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. Last Updated: 07/27/2016

Army's Pay Dilemma for Yeltsin

On top of promises of cash for miners, pensioners, scientists and war-battered Chechnya, the Kremlin faces yet another demand that some experts say could be the biggest federal budget-buster yet: paying off debts to the financially crippled army and arms industry.


They say the dilemma means another delicate balancing act for President Boris Yeltsin: If he gives the military too much, he wrecks the budget and jeopardizes international credits tied to reforms; if he gives too little, he further undermines his already shaky re-election chances in June.


"Yeltsin will have to pay something to the defense complex and the army. This is millions of voters," said analyst Yury Nikologorsky of the Expert Institute of the Union of Industrialists and Entrepreneurs. "Otherwise he does not have a chance."


The national defense budget did get a hefty boost this year, to the equivalent of about $15 billion in real terms, from $11 billion in 1994 -- about 11 percent of the overall budget and 3.8 percent of gross domestic product. Additionally, the military lobby has coaxed an extra 7 trillion rubles out of the government for 1996.


But military and industrial leaders say that is nowhere near enough for the long-neglected army, now bogged down in the Chechen war, and defense plants dying of cash starvation.


"The present budget could cover only 48 percent of the army's everyday needs," Defense Minister Pavel Grachev said Friday.


The new head of the State Committee on Defense Industries, Zinovy Pak, also has been complaining. "The state has failed to support the defense sector, and the defense sector has failed to find its place in the new circumstances," he said at a recent news conference.


Yeltsin's strategy so far is unclear. He met Wednesday with Pak at the Kremlin. No details were disclosed, although Yeltsin later promised to at least pay back wages owed to military personnel.


Calls by The Moscow Times to a half-dozen military units, including several elite units around the capital, showed that officers are still owed several months of back pay.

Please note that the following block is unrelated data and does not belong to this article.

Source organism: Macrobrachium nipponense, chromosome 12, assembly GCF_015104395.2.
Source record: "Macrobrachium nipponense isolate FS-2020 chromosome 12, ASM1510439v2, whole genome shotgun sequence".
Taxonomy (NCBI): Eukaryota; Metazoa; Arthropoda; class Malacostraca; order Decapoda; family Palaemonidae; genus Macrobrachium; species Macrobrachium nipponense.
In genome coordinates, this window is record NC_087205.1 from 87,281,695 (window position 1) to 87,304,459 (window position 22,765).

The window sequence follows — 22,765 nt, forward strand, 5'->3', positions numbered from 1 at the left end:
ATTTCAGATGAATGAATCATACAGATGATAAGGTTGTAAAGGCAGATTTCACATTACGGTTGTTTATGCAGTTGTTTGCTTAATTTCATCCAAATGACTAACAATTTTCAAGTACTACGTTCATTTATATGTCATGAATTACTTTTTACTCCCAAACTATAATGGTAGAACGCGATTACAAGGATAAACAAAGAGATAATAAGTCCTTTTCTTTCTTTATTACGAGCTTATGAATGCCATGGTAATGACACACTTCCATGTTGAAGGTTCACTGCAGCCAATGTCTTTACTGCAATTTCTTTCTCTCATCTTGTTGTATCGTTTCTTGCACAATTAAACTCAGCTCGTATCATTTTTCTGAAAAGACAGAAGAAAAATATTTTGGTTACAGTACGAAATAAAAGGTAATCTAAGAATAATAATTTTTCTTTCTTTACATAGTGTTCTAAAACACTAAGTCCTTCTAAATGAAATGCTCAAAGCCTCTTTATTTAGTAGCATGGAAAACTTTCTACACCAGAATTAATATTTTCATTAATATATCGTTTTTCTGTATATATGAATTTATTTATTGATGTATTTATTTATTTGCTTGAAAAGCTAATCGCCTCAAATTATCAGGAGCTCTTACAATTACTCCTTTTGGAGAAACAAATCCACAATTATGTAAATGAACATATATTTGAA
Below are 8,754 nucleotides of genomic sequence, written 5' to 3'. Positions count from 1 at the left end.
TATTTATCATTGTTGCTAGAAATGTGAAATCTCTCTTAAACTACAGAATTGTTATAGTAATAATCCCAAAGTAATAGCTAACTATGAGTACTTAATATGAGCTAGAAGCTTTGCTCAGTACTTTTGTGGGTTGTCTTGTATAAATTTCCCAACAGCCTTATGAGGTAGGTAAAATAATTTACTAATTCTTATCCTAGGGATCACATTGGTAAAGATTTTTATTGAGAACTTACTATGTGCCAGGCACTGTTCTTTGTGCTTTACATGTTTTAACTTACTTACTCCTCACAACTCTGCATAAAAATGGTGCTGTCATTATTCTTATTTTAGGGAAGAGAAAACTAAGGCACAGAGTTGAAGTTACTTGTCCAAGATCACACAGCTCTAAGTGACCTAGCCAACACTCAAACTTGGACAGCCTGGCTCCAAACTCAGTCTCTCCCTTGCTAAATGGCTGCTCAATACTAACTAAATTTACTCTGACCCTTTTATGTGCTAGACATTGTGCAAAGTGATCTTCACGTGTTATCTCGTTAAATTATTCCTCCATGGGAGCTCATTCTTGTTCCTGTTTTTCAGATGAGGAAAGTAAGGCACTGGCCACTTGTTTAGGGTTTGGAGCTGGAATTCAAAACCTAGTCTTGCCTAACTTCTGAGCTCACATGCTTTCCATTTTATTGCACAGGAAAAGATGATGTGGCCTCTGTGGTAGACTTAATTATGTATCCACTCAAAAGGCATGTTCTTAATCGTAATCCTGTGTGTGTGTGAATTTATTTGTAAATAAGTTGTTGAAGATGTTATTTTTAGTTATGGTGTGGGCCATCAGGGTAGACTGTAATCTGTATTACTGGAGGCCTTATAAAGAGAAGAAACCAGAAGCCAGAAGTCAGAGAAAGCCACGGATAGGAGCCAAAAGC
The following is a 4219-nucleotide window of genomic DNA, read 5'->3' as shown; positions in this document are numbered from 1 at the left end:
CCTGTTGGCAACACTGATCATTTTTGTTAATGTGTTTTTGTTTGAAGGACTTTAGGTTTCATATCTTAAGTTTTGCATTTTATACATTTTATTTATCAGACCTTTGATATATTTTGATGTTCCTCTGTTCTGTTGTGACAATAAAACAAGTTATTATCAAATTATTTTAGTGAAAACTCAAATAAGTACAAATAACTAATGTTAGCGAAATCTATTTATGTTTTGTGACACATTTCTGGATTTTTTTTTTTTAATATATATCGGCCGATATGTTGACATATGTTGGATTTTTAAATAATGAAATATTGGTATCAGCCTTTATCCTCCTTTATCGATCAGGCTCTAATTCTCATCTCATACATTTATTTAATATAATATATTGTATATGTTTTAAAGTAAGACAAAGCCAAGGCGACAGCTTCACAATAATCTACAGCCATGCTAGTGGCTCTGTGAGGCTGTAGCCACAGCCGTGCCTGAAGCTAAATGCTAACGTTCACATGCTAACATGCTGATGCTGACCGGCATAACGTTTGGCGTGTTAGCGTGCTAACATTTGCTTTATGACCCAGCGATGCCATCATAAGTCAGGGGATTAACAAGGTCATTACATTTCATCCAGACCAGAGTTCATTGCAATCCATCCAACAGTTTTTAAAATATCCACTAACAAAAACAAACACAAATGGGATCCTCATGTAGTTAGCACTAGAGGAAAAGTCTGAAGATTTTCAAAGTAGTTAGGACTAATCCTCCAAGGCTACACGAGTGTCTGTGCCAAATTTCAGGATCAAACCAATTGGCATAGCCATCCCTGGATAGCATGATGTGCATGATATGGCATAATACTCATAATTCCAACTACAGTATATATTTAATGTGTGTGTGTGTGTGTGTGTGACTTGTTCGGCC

Grachev says the government now owes the army at least 20 trillion rubles that was budgeted but not received by the military in recent years. The back wages debt for 1995 alone is more than 2 trillion rubles, he claims.


Additionally, data released by the State Committee on Defense Industries shows that the government owes defense enterprises 1.5 trillion rubles in back wages. Moreover, those industries have not been fully paid for weaponry produced in 1994 and 1995.


Experts say this is politically dangerous for Yeltsin, who traditionally has counted on support from an industrial heartland that once thrived on military contracts. More than 5 million people work in defense-related industries, and their dependents number several times over.


"Now his chances there are dubious, as the situation at almost all defense plants is awful," said the analyst Nikologorsky.


The Yeltsin team is trying to make adjustments. The Finance Ministry says that by Jan. 22, the government made good on 10 trillion rubles owed for military procurements in 1995. It also has established a new schedule of escalating weekly payments to the army for wages, the military newspaper Krasnaya Zvezda reported.


The government also is nearing completion of a long-range weapons program intended to bring order and predictability to the industry.


Some experts say it is too little, too late. "No matter what promises Yeltsin would make, the majority of defense industries won't support him," said Sergei Markov of the Carnegie Endowment in Moscow. "They cannot forgive him for diminishing the privileged status they had in the Soviet era."